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Opinion
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Indigenous
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Rights + Justice

Truth and Reconciliation, A Living History

The horror has been shown, the framework laid. But the next steps for Canadians remain unfinished.

By Carmen Lansdowne, Cheryl Bear and Lauren Sanders 14 Jun 2021 | TheTyee.ca

Rev. Dr. Carmen Lansdowne (Heiltsuk First Nation) is the executive director of First United Church Community Ministry Society. Dr. Cheryl Bear (Nadleh Whut’en First Nation) is the church’s director of community ministry. Lauren Sanders (Prairie Band Potawatomi and Kickapoo Nation of Kansas) is Indigenous Spiritual Care chaplain of First United.

Reconciliation has been a buzzword since the conclusion of the Truth and Reconciliation Commission in 2015. Everyone wants to know how to “walk in reconciliation” but doesn’t often want to hear the answer. Many of our Indigenous Chiefs and leaders have said Canada uses those words to distract us while they are busy carrying on with business as usual behind the scenes.

The phrase “truth and reconciliation” was chosen by residential school survivors based on the South African model. They could have just asked for truth, but instead the victims of some of the most horrendous crimes in Canada asked for reconciliation.

One of our Grand Chiefs said that everything we as Indigenous people have today, we won in the court. It’s not reconciliation if it had to be won through the courts.

The news of the 215 unmarked graves of children in Tk’emlúps te Secwépemc territory did not surprise any Indigenous people. We all knew because we listened to the stories of the residential school survivors, and we believed them. Sadly, many in Canada did not. Now there is proof. And there will be more proof.

We are all deeply grieving. One Elder we know, a residential school survivor, ended up in the hospital with chest pains after hearing this daunting news. It has brought up memories of the trauma we have all experienced as Indigenous people directly connected to these schools.

We have been leaning into ceremony, gathering, trying our best to grieve these children — our lost babies. We need prayer, yes. But we also need you to grieve with us, and not only to grieve but to act, to change, so that our descendants can have a better future.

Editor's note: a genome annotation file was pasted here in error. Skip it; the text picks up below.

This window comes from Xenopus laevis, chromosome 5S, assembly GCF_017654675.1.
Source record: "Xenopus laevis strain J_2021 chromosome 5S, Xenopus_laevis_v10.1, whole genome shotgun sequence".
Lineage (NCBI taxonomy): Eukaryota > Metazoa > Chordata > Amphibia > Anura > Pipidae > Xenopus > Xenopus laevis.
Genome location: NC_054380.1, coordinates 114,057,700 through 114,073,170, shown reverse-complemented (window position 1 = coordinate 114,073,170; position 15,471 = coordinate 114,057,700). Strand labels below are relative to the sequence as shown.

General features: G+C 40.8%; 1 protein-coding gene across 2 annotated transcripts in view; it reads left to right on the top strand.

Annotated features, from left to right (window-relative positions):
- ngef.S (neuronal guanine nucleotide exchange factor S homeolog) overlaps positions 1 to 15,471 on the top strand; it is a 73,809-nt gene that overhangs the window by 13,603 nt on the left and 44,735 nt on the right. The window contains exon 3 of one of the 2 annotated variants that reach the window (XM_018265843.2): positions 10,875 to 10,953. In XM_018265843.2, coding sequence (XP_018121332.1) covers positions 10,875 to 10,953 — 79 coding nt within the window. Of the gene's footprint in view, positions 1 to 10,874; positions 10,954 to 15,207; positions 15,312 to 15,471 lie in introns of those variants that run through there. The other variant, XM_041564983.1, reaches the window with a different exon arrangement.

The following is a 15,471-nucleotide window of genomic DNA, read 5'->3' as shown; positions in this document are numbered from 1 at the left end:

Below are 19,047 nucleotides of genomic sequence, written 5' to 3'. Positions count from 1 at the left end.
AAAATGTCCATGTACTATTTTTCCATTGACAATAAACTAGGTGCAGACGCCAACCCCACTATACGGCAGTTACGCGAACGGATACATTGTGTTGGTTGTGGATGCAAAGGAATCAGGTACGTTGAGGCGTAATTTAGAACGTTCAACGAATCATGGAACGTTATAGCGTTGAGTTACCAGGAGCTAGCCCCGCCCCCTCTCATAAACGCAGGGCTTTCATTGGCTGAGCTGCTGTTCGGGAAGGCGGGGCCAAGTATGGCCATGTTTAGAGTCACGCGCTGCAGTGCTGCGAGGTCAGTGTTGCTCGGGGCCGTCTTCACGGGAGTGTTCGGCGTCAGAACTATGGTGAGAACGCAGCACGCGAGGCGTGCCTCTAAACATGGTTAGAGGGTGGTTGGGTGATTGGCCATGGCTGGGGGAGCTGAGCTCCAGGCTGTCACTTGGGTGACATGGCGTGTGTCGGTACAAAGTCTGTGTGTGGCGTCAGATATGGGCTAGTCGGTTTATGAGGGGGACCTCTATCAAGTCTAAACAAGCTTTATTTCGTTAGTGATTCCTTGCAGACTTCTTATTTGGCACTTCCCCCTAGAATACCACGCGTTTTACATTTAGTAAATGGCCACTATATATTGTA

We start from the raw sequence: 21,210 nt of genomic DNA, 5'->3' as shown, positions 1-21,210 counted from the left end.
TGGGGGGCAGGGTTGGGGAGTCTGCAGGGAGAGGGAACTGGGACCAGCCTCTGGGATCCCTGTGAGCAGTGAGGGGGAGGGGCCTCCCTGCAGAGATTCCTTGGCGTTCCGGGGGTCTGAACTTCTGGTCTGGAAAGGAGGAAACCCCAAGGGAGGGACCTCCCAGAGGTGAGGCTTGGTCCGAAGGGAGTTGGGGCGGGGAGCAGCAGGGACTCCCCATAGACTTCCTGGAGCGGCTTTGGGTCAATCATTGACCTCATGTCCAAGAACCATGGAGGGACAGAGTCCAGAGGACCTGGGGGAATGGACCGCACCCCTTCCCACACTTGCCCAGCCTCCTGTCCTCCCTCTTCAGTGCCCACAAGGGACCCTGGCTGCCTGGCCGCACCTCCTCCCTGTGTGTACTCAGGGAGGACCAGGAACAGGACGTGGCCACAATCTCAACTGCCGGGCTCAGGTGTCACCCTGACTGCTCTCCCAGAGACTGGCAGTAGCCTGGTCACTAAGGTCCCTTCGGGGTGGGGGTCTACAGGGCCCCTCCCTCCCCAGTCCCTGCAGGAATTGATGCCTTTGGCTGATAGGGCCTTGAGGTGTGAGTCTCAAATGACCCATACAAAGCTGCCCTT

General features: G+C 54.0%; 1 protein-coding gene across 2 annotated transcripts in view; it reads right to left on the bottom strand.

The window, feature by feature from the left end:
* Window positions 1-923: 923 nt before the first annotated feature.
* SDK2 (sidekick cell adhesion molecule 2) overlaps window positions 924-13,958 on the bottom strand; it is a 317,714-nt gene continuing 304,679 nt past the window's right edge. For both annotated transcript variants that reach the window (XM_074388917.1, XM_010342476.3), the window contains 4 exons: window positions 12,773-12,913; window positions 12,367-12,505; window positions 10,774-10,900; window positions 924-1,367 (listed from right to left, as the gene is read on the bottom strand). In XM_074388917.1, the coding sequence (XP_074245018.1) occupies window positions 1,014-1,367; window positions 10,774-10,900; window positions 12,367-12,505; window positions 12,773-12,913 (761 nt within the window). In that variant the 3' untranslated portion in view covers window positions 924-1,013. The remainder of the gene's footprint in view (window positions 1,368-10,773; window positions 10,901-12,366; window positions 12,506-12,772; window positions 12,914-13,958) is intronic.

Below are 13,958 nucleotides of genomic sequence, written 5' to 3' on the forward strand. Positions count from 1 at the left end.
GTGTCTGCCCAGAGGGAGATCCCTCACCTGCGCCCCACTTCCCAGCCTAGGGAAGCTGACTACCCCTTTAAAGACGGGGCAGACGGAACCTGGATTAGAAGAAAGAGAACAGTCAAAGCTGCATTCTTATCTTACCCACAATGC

The late May confirmation of the mass grave has shocked us back into a state of realization that truth and reconciliation is not just a question of a dead history whose remains have been forgotten. There is important work that needs doing. As Indigenous people, we need all Canadians to witness and participate in that work.

As Indigenous people, we need all Canadians to witness and participate in the work of deconstructing the myth of “dead history” and engage with truth and reconciliation as a living history. All Canadians must listen to the truth-telling of residential school survivors and accept that the trauma of residential schools is ongoing and continues to impact Indigenous communities.

All Canadians must ask themselves who benefits from seeing residential schools as a “dead history,” and who benefits from the understanding that residential schools and truth and reconciliation is a living history.

Truth-telling is not an Indigenous-only practice. Truth-telling requires non-Indigenous people to accept the truths being told with respect, to apologize and to accept responsibility. These 215 babies now have the chance to tell the truth. The grief of Indigenous peoples helps them tell it.

For non-Indigenous people, the bodies of 215 children were unearthed from a dead history. For Indigenous people, this history was never dead — a history that all Indigenous people are currently, and have never stopped, living.

Now it is the turn of non-Indigenous people. The framework has been given. The protocol from the TRC has to be followed. Acceptance of the truth, apology and taking ownership of responsibility are the steps.

Call to Action number 58 is for “the Pope to issue an apology to Survivors, their families, and communities for the Catholic Church’s role in the spiritual, cultural, emotional, physical and sexual abuse” of Indigenous peoples. To date, the Anglican Church and the United Church have issued apologies and have both committed to the full adoption of the TRC Calls to Action, making structural and staffing changes in order to continue the work of the truth and reconciliation journey.

While the Canadian Conference of Catholic Bishops has again issued a statement of “deep sorrow,” they continue to uphold the 2018 position of the Vatican not to offer an apology when it was requested by Prime Minister Justin Trudeau in 2017.

Repentance is a core value of the Christian faith commonly understood as an expression of remorse or regret. In this sense, we believe the statement of deep sorrow from our Roman Catholic brothers in leadership. Another faithful biblical interpretation of repentance is the act of turning around in a return to right relationship — right relationships with the Creator, with each other, with the whole of creation. It is all our responsibility to continuously pursue repentance in our relationships with God and all that God has created; otherwise, absolution would be unnecessary.

As Indigenous women who are in ministry leadership, we pray that the discovery of the bodies of these children remind everyone that their legacy lives on. We pray the Pope chooses to hear the cries of the spirits of these 215 babies, change the Vatican’s previous decision, and make the apology requested by the survivors of Canadian residential schools.  [Tyee]

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